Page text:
1. ARE YOU IN MY INSURANCE NETWORK?
- No. Dr. Young is an independent private dentist, not a contractor of any insurance companies.
2.DO YOU TAKE MY INSURANCE?
- It depends on the limitations set by your insurance company. We do not discriminate any dental benefit plans, but insurance companies write their policies to discourage
their buyers from going to an independent private dentist. The DHMO plans and State Medicaid Plans are perfect examples. For other plans such as PPO, you have more freedom to go to a contracted
dentist or a private dentist. As a courtesy, we contact your insurance company on your behalf to get a most essential information about your benefits and limitations. This information is then relayed
to you in plain English so no matter which dental office you choose to go, you will be armed with a better understanding of your plan.
3 .HOW MUCH IS MY TREATMENT?
- The cost for treatment is the same whether you are an independent self-paying patient or has a payment assistance plan through an insurance
- However, before the cost of any dental treatment procedure can be determined, a clinical dental exam, radiographic exam, your medical and dental health history are required.
That, along with digital photographs and its interpretation, the correct diagnosis of a dental problem can be made with certainty. A correct diagnosis eliminates unnecessary and least successsful
treatment options. Only the realistic treatment options that are most appropriate for the tooth or teeth in trouble are presented to the patient verbally with visual aid and on written document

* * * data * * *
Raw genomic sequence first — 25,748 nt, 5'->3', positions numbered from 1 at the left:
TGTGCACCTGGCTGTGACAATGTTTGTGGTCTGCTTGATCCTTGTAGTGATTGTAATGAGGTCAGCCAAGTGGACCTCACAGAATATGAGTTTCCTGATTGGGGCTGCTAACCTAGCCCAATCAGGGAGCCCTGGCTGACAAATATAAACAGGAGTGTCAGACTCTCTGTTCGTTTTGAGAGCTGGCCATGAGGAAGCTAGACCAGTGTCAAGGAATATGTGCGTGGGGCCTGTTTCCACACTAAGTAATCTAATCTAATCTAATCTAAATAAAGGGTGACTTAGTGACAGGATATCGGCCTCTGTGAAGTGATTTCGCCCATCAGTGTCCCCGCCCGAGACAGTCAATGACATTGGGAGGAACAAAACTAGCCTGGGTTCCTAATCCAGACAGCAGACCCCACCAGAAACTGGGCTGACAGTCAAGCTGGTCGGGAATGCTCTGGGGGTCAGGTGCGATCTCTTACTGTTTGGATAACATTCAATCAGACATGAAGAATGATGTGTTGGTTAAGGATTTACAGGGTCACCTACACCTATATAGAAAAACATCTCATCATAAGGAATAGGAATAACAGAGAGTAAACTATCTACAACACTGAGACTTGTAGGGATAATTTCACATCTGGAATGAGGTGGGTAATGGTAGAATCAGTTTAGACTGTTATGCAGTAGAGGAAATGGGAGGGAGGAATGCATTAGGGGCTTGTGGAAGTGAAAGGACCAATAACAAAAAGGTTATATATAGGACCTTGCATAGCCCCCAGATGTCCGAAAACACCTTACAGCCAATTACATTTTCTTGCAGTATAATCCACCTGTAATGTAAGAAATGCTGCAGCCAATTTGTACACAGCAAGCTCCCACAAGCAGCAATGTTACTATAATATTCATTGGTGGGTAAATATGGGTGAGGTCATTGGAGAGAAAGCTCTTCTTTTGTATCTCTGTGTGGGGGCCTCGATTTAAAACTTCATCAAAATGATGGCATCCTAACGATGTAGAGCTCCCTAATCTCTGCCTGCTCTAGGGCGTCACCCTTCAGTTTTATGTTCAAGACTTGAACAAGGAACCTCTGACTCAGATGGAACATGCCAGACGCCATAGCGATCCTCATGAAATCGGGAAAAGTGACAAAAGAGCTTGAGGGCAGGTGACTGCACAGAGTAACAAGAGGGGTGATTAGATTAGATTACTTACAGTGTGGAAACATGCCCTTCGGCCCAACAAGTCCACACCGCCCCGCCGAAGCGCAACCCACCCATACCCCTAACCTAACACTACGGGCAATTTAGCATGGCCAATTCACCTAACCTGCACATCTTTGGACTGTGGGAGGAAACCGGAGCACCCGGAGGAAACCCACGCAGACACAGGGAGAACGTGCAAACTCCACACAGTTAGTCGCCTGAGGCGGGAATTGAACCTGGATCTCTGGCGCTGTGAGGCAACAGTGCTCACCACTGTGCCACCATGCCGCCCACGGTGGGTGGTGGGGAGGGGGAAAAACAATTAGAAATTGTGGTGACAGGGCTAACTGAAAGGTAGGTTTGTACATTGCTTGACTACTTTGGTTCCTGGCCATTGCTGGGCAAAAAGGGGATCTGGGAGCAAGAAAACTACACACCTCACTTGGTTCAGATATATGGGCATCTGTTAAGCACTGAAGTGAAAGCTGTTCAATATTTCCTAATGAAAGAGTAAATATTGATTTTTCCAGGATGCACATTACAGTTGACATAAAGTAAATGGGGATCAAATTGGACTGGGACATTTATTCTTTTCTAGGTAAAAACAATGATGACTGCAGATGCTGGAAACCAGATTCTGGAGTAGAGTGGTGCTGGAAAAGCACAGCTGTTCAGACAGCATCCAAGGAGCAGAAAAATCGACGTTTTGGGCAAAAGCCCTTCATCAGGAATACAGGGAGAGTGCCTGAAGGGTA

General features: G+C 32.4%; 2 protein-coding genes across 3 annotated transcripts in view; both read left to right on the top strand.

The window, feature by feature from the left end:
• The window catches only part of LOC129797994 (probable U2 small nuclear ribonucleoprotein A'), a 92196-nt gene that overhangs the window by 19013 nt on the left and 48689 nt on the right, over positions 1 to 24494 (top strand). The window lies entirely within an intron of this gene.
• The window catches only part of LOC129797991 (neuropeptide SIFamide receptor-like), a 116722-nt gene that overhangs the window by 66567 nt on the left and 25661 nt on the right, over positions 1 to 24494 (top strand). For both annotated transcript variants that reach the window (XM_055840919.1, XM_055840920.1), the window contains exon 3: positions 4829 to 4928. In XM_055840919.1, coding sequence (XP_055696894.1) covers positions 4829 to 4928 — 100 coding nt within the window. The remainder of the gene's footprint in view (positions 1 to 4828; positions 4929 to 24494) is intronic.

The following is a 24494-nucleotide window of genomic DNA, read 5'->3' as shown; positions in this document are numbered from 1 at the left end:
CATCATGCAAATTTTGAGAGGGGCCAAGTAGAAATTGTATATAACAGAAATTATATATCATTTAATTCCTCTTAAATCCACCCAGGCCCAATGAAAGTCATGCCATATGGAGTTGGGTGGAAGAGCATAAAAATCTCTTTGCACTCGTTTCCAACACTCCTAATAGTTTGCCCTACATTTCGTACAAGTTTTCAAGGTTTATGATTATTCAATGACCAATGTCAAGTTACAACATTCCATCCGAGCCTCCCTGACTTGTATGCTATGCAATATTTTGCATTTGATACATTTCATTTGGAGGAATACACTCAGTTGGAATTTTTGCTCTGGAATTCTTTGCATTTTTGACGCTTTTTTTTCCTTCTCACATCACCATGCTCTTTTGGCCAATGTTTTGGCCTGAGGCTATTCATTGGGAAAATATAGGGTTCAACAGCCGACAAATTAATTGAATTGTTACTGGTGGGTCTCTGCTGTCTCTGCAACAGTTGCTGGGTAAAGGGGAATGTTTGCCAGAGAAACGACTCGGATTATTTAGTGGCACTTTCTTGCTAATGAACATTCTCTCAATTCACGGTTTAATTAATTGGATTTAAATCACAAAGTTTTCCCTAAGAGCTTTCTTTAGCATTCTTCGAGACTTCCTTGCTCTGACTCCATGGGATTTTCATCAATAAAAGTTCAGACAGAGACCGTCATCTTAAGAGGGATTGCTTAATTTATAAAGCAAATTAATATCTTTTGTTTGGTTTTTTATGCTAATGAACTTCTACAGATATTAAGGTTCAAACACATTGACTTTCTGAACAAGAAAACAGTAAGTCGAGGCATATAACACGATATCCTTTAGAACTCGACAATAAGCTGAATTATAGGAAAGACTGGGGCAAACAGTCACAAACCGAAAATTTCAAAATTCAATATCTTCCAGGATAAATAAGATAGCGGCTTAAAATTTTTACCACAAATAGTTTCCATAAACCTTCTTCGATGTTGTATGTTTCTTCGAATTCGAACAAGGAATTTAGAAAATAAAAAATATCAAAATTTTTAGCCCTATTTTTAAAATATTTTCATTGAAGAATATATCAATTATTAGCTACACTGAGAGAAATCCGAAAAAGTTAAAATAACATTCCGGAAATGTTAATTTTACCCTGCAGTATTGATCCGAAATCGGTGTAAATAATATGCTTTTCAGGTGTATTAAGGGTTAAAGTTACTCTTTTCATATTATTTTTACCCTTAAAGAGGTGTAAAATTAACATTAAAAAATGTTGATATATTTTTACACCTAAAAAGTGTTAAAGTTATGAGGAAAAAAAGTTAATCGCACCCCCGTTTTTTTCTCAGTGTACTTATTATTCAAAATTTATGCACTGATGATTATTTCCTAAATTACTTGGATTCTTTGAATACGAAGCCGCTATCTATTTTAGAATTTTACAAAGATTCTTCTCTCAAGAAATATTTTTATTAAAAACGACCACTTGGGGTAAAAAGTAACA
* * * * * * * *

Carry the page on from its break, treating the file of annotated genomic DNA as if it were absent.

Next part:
to take home and review at leisure.
- For those with payment-assistant benefit plans from insurance companies, We ALWAYS submit pretreatment estimate request to your
insurance company prior to beginning any dental treatment. Your company will send back what they INTEND to pay and your
anticipated share of the cost of your dental care.
3. IS THE AMOUNT INSURANCE COMPANY PROMISED TO PAY RELIABLE?
- NO. Unfortunately for the consumers and the dentists, insurance companies are LEGALLY EXEMPT from paying their share AFTER the dental care is provided.
There are several limitations* written into
the contracts they sell to the consumers and employers by their underwriters and legal team that allow the insurance companies to get out of paying for your treatment.
* HERE ARE SOME OF THE COMMON LIMITATIONS...
1. WHY DO I HAVE TO PAY WHEN I HAVE DENTAL INSURANCE?
- The one thing insurance
companies made clear when they sold their plans is that they will not pay 100% of every procedure and will not pay for every dental procedure no matter how crucial it is to keep your smile and
- So based on the rules and
limitations they draw up, insurance is actually not an insurance, but a dental benefit plan, It is only a form of financial assistance to help with the expense of your dental
- A few plans require that annual
deductibles is paid by you first to get the benefit of the dental insurance plan you bought.
- Dental benefit plans usually
pay 80%-100% of preventive care such as dental exams, dental x-rays, dental cleanings, and dental sealants. However, if you have a dental problem, such as a cavity or missing teeth, your plan